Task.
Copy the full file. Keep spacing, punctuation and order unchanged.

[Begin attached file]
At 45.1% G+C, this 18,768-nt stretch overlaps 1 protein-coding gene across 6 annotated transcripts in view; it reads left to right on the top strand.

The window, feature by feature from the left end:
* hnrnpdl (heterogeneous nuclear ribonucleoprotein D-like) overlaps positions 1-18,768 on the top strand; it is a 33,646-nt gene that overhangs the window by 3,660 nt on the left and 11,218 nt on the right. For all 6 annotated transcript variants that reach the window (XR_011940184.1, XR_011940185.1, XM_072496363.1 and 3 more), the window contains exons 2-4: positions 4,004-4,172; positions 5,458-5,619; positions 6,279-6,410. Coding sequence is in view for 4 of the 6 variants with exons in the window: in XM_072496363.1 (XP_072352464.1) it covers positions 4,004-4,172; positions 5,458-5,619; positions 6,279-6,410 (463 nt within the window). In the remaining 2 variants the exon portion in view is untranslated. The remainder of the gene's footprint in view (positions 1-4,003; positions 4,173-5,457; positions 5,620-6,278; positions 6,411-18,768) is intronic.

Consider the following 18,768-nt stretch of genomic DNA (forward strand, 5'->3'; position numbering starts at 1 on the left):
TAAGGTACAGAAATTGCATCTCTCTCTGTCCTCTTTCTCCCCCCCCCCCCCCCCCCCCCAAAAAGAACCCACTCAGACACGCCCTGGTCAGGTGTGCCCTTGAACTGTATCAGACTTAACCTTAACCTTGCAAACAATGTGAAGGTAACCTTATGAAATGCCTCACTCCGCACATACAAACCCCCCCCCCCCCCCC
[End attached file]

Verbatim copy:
At 45.1% G+C, this 18,768-nt stretch overlaps 1 protein-coding gene across 6 annotated transcripts in view; it reads left to right on the top strand.

The window, feature by feature from the left end:
* hnrnpdl (heterogeneous nuclear ribonucleoprotein D-like) overlaps positions 1-18,768 on the top strand; it is a 33,646-nt gene that overhangs the window by 3,660 nt on the left and 11,218 nt on the right. For all 6 annotated transcript variants that reach the window (XR_011940184.1, XR_011940185.1, XM_072496363.1 and 3 more), the window contains exons 2-4: positions 4,004-4,172; positions 5,458-5,619; positions 6,279-6,410. Coding sequence is in view for 4 of the 6 variants with exons in the window: in XM_072496363.1 (XP_072352464.1) it covers positions 4,004-4,172; positions 5,458-5,619; positions 6,279-6,410 (463 nt within the window). In the remaining 2 variants the exon portion in view is untranslated. The remainder of the gene's footprint in view (positions 1-4,003; positions 4,173-5,457; positions 5,620-6,278; positions 6,411-18,768) is intronic.

Consider the following 18,768-nt stretch of genomic DNA (forward strand, 5'->3'; position numbering starts at 1 on the left):
TAAGGTACAGAAATTGCATCTCTCTCTGTCCTCTTTCTCCCCCCCCCCCCCCCCCCCCCAAAAAGAACCCACTCAGACACGCCCTGGTCAGGTGTGCCCTTGAACTGTATCAGACTTAACCTTAACCTTGCAAACAATGTGAAGGTAACCTTATGAAATGCCTCACTCCGCACATACAAACCCCCCCCCCCCCCCC